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Mechanical structure for OreSat

This repo contains the top-level assembly of OreSat and the trivial subassemblies. If you'd like to contribute, join us on Zoom (Fridays at 2 PM and Sundays at 10 AM, Pacific Time), read the issues, and/or read the contributions guide.

Please read our notes on using Git Bash for Structure before you start!


How to Select all COTS parts

  • Tools -> Component Selection -> Advanced Select...
  • Either:
    • Filter for document names which contain COTS. Name this selection and save it.
    • Import selectCOTS.xml
  • Apply the selection.
  • Edit -> Hide -> Current Display State
    This hides any components which come from the COTS/ directory (really anything with "COTS" in the name), which reduces lag significantly.
    If you want to show them again, use the same filter process, but show the current display state. If you want to show everything, you can just ctrl+a in the feature tree. If you're showing lots of COTS parts, please hide them before committing, since it can cause the model to load very slowly.

How to Use the OreSat Materials Database

  • Tools -> Options -> File Locations
  • Show folders for Material Databases.
  • Add the OreSat repo to the list.

You can easily extend and modify the database through the "Edit Material" menu. It's a plain XML file, so Git will track it as usual. Do not simply copy the database to the default folders! Other people won't be able to access the materials you add/change.


If you're looking for tasks to complete, check the issues or the meeting notes. This README is just too low-traffic to be useful as a TODO.

Repo Structure

  • OreSat.SLDASM
    The complete assembly of OreSat
  • AssemblyJig What we use to hold OreSat on tables/for display
  • Backplane
    The hub which provides power and data to all the boards
  • BatteryCard The assembly that holds the batteries to the card; includes inhibit switches
  • Cameras Parts/subassemblies for the cameras
  • COTS
    Any Commercial-Off-The-Shelf parts -- screws, connectors, et cetera.
  • DebugConnector
    The connector that allows for easy debugging of the satellite
  • Endcap
    The boards that are placed on the +Z and -Z ends of the satellite
  • Endcards
    The cards placed next to the Endcaps; hold the deployable antennas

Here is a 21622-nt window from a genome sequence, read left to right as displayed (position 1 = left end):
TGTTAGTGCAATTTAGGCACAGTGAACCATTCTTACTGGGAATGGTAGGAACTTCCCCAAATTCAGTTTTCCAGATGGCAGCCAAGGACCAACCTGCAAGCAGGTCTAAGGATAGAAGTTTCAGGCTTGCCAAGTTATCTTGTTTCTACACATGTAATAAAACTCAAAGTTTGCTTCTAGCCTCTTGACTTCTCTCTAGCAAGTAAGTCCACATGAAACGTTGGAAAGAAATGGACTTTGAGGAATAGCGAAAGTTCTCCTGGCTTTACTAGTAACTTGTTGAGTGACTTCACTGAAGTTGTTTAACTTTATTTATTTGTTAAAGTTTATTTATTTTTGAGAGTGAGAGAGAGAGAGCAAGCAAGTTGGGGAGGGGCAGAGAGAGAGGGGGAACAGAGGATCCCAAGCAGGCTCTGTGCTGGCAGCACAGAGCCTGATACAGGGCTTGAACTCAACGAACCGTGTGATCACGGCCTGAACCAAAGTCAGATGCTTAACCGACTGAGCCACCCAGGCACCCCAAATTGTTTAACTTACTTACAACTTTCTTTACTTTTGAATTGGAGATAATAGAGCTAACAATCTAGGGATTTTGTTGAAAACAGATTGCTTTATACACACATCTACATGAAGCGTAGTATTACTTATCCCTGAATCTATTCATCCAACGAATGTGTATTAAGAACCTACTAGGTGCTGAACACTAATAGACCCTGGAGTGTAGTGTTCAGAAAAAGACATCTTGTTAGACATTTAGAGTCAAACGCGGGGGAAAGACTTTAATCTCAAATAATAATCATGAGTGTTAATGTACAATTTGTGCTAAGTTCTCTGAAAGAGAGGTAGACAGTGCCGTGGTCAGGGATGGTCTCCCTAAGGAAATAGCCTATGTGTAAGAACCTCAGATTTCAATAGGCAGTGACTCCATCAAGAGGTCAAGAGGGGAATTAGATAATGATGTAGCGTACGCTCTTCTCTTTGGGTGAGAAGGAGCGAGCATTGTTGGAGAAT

• Frames The +X and -X Frames, as well as the Y frames; wedges and triangles
  • GenericCard
    Parts/subassemblies for the generic card; other cards for OreSat
  • LICENSE CERN OHL licensing
  • ReactionWheels The wheels that are located in the center of OreSat and help it spin while in orbit
  • Solar
    _Solar panel boards
  • VibrationJig
    The fixtures that hold OreSat on the vibration table during testing
  • VolumeKeepout
    Solids for quickly checking if we conform to the CDS, by checking for interferences


These are just some terms that are relevant to the structure, non-obvious to an MME, or non-standard.

  • The X and Z axes are aligned to the features described below, and the Y axis is oriented to obey the right hand rule. The axes of the top-level assembly follow this convention. This convention matches that of our launch provider.
  • A board is any printed circuit board (PCB).
  • A card a board that slides into the rack structure of the satellite.
  • An endcap is a board that is screwed onto one of the +/-Z faces.
  • An endcard is a card that slides in under the +Z EndCap or above the -Z EndCap.
  • Rack and structure both refer to the assembly of aluminum frames to which all the boards mount.
  • The sides are the +/-Y components of the rack. They have the slots that the cards slide into.
  • The -X side is the location of the backplane, while the +X side is placed on last, acting somewhat like a lid
  • The backplane is the long board that sits on the -X face of the satellite. It transfers power, data, and RF between the boards.
  • The turnstile antenna is the four-pronged antenna on the -Z face of the satellite. It provides an omnidirectional, low-data-rate signal to the ground.
  • The helical or high gain antenna is the spiral, single-pronged antenna on the +Z face of the satellite. It's the narrow-beam, high-data-rate antenna the satellite uses for transmitting video.


Copyright Portland State Aerospace Society 2018.

This documentation describes Open Hardware and is licensed under the CERN OHL v. 1.2. You may redistribute and modify this documentation under the terms of the CERN OHL v.1.2. This documentation is distributed WITHOUT ANY EXPRESS OR IMPLIED WARRANTY, INCLUDING OF MERCHANTABILITY, SATISFACTORY QUALITY AND FITNESS FOR A PARTICULAR PURPOSE. Please see the CERN OHL v.1.2 for applicable conditions.

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Mechanical structure for OreSat



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